This study demonstrates the feasibility of using PKD treatment to close small incisions made in the cornea of rabbit eyes ex vivo. The results show that PKD produces a significant increase in the immediate IOPL of enucleated rabbit eyes after treatment of 3.5-mm corneal incisions.
The dose–response pattern observed for the PKD treatment, using RB as a photosensitizer, is not simple. Reduced IOPL and tissue shrinkage were observed consistently at the highest irradiance of 3.82 W/cm2 and occasionally at 2.55 W/cm2 for doses between 762 and 1524 J/cm2, which suggests contributions from both photochemical and photothermal processes. The ideal conditions to produce a clinically relevant IOPL with PKD are those that balance the shortest treatment time with the highest dose; the limitation is the thermal effects produced using high irradiances. In the cornea, photothermal effects may produce collagen contraction resulting in distortion of the patient’s vision. Therefore, higher irradiances that would allow a shorter treatment time are limited by thermal effects.
Other potential photosensitizers for PKD, chosen on the basis of suitable photochemistry, were investigated. PKD treatments using R-5-P and N-HPT produced increases in the IOPL. Relative efficiencies of the photosensitizers were evaluated by comparing the IOPLs produced by optically matched solutions of the photosensitizers at the same set of irradiances and doses. However, these comparisons do not take into account considerations such as the binding efficiency of the photosensitizers, which alters the dye concentration on the incision surface. All the photosensitizers generate singlet oxygen or reactive radicals that may be toxic to cells in the cornea. Future in vivo studies are needed to determine whether this effect is relevant and, if so, to evaluate possible protective agents. Our results using R-5-P are comparable with those found by Khadem et al.4–6 who used a photoactivated adhesive consisting of fibrinogen and R-5-P irradiated with argon ion laser light (488–514 nm) to close 5-mm penetrating central corneal incisions made in human cadaveric eyes. With this method of incision closure in a smaller sample size, a mean wound-bursting pressure of 154 mm Hg was found. The maximum mean IOPL observed in our study using R-5-P was 254 mm Hg. Our results suggest that the presence of fibrinogen is not necessary to obtain a good seal. Elimination of fibrinogen from the system removes the limitations imposed by using this protein, such as the limited tensile strength and the requirement that the fibrinogen be isolated from the patient to be treated, to avoid risk of infection from donor plasma.42 Other possible suture alternatives for use in ophthalmic surgery that have been investigated include chemical glues.1–3 Glues are limited by the requirement that they be nontoxic, noncarcinogenic, and biodegradable. In addition, glues do not generally provide a permanent closure; they are sloughed off within weeks of application.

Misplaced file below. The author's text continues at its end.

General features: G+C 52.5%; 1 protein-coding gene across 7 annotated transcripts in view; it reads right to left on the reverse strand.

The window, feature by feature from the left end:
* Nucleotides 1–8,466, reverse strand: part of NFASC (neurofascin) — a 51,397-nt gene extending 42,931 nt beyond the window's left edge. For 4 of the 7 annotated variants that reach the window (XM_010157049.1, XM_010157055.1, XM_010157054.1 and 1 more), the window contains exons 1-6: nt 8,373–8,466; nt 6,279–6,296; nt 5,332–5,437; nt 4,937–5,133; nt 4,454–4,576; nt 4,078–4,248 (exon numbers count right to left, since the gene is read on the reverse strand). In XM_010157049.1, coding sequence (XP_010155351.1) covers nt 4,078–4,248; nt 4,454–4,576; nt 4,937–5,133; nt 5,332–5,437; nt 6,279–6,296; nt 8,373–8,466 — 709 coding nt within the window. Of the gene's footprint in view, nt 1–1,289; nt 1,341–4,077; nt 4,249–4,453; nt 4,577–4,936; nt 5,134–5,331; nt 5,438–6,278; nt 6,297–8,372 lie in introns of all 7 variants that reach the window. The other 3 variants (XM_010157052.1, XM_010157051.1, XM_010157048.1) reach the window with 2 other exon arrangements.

Our results show that PKD treatment of small keratome incisions in rabbit cornea ex vivo produced IOPLs comparable with those incisions closed with sutures. The leaks associated with the sutures were reversible, but after the PKD-treated incision had been opened, the seal was completely lost. However, PKD treatment can easily and effectively be repeated on the previously treated incision.